Can my buyers sue the sellers after closing for damage to the home?

QUESTION: I represent buyers under a contract to purchase. There have been some moisture issues discovered during our due diligence that we believe the sellers should have known about and disclosed. To make a difficult transaction worse, last night we had a terrible hailstorm and my buyers are concerned that the roof has been damaged. Closing is scheduled for the end of this week and my buyers are thinking they can simply close and then sue the sellers for misrepresentations and for any damage caused by the storm yesterday. I pointed out to my buyers that the Offer to Purchase and Contract (Form 2-T) expressly states that the seller is responsible for any damage or loss sustained prior to closing. How can my buyers best preserve their claims for these damages?

ANSWER: We encourage you to strongly advise your clients to speak with an attorney prior to closing. There are very real obstacles for buyers to sue sellers after closing. You have identified two distinct legal claims in your question. One appears to be a claim for negligent or intentional misrepresentation. This occurs when a seller fails to disclose a material fact that they should have known about or fraudulently tried to hide. The second claim relates to sellers failing to deliver the property “in substantially the same or better condition at Closing” as on the date the buyers submitted their offer to purchase. Each of these claims could fail under judicial scrutiny.

First, a claim for fraud or negligent misrepresentation requires the buyers to reasonably rely upon the representations made by the sellers. This may be a difficult burden for the buyers to carry if they are now aware of the truth and can no longer claim that they are reasonably relying on the false representations of the seller. In the best of circumstances, this type of claim is very fact dependent and is often left to a judge or jury to decide.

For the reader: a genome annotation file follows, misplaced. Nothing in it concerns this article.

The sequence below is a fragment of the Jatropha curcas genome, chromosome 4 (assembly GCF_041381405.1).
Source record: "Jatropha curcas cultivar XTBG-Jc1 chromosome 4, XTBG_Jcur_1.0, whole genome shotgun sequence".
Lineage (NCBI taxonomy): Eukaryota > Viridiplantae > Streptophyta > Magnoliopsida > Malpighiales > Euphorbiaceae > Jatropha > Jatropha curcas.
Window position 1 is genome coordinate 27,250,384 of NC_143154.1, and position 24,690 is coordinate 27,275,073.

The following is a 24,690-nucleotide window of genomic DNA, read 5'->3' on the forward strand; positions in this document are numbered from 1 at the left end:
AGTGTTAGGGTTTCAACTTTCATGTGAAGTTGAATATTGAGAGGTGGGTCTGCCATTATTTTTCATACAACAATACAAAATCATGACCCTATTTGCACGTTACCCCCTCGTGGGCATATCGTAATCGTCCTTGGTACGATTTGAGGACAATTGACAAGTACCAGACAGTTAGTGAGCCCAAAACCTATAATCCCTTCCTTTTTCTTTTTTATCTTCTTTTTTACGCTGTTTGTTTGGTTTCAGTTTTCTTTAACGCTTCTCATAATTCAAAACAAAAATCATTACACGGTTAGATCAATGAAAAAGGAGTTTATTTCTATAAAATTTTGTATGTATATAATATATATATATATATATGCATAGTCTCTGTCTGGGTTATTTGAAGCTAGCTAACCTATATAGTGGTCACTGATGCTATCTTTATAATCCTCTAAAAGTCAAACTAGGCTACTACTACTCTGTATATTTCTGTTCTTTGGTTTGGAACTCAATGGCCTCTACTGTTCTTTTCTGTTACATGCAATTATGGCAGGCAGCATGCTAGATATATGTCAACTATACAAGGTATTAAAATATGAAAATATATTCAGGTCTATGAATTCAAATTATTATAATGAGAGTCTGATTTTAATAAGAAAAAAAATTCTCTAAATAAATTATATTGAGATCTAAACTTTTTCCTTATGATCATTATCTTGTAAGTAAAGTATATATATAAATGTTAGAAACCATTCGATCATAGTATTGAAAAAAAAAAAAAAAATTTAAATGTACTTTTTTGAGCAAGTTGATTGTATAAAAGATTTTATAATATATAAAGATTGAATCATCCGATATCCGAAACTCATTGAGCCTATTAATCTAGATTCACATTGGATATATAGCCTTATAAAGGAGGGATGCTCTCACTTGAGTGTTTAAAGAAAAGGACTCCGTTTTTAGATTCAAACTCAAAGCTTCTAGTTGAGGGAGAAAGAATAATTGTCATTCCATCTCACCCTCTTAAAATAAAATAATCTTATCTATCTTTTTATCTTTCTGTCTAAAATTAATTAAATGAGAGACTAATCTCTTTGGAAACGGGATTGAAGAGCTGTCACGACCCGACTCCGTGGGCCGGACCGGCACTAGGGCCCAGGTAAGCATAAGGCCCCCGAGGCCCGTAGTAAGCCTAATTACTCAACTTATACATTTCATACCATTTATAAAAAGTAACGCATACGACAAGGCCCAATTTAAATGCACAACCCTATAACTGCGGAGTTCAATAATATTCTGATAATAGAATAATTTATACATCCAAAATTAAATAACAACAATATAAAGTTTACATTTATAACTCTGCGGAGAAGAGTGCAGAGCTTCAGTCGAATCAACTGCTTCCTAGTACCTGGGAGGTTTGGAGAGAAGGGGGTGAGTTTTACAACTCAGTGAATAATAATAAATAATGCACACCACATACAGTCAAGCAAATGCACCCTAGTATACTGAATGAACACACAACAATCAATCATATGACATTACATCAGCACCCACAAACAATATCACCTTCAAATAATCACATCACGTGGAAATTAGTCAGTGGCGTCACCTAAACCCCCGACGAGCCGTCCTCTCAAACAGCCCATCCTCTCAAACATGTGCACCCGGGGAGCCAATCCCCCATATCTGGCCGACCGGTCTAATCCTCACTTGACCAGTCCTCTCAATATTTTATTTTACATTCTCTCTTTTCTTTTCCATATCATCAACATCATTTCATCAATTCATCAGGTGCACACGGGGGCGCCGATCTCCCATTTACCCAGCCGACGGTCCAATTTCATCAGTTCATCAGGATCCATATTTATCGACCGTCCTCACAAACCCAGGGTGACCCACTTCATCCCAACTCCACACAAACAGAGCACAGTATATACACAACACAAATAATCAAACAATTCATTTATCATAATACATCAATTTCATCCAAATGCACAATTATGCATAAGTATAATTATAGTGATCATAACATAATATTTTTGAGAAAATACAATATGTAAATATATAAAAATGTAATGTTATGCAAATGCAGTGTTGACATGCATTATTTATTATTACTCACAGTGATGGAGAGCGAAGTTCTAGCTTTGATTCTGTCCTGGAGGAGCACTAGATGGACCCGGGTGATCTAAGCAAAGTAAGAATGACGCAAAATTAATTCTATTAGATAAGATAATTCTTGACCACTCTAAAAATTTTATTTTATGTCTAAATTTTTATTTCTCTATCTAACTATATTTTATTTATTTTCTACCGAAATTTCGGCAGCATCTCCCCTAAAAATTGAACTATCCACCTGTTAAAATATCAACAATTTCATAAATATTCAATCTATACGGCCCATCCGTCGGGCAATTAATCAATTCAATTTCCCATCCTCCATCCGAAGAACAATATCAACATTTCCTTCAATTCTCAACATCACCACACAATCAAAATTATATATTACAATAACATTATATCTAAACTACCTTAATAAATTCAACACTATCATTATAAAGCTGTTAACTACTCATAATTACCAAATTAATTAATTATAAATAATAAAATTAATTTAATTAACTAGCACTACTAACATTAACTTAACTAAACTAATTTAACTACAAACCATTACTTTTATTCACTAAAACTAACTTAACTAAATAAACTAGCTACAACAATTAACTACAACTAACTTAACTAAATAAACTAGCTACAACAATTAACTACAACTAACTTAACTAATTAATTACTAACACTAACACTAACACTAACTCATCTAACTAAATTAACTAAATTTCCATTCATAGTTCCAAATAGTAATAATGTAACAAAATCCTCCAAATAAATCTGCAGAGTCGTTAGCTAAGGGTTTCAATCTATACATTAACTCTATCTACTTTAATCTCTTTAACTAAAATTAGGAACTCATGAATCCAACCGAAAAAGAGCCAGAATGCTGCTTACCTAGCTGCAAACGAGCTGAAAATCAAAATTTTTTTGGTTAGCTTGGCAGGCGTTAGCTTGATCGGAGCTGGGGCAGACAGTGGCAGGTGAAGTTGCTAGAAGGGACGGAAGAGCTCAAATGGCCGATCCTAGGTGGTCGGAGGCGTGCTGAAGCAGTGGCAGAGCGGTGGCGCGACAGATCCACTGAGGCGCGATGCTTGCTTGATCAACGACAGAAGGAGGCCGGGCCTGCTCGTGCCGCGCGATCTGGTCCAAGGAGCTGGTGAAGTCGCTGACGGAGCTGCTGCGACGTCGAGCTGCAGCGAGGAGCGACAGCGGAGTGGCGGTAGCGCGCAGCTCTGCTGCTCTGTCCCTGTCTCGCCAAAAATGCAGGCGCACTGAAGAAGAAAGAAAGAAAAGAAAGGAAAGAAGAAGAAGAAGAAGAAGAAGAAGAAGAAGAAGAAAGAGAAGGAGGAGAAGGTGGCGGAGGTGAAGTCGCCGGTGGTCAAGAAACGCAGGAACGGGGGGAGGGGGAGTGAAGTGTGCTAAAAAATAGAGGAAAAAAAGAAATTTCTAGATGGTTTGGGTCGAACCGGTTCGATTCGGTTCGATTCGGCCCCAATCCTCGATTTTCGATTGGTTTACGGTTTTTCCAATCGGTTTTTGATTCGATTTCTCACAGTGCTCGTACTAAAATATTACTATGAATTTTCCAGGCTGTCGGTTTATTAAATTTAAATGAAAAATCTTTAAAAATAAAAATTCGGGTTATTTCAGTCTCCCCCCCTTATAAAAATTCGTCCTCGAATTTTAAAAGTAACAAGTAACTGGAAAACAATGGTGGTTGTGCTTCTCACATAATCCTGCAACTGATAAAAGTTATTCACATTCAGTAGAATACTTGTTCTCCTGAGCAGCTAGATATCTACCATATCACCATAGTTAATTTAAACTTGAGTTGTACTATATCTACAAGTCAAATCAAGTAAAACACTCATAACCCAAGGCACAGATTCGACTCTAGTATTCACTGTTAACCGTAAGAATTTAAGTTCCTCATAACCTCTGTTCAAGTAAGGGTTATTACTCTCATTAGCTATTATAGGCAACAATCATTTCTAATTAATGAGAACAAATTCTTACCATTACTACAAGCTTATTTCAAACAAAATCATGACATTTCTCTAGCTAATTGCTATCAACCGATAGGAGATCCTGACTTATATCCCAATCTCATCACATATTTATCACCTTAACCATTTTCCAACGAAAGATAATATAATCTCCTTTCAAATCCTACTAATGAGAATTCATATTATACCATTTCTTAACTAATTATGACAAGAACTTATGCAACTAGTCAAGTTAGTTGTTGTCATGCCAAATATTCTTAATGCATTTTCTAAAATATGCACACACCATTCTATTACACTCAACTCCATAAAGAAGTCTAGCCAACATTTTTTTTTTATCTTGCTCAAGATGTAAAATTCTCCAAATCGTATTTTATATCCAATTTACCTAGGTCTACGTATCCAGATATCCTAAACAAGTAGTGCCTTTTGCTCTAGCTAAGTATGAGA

Second, while you are correct about the seller bearing the risk of loss until closing, the contract speaks directly to the options of a buyer when there is damage sustained. If buyers are dissatisfied with their due diligence inspections, or discover material damage like the hail damage to the roof, buyers may proceed to closing, negotiate repairs, or terminate the contract. Form 2-T notes that if there is material damage to the property and the buyers proceed to closing, they have a right to receive any insurance proceeds that the sellers are entitled to under their homeowners’ insurance policy. The North Carolina Court of Appeals has held that if there are no insurance proceeds, recovery of damages from the seller is not an option when the options are unambiguously defined in Form 2-T. Although your clients may be entitled to terminate the contract and receive a refund of the Due Diligence Fee and Earnest Money Deposit prior to closing, the following bold, capitalized language in Paragraph 4(h) should be heeded: “CLOSING SHALL CONSTITUTE ACCEPTANCE OF THE PROPERTY IN ITS THEN EXISTING CONDITION UNLESS PROVISION IS OTHERWISE MADE IN WRITING.”

Release Date: 3/28/2024

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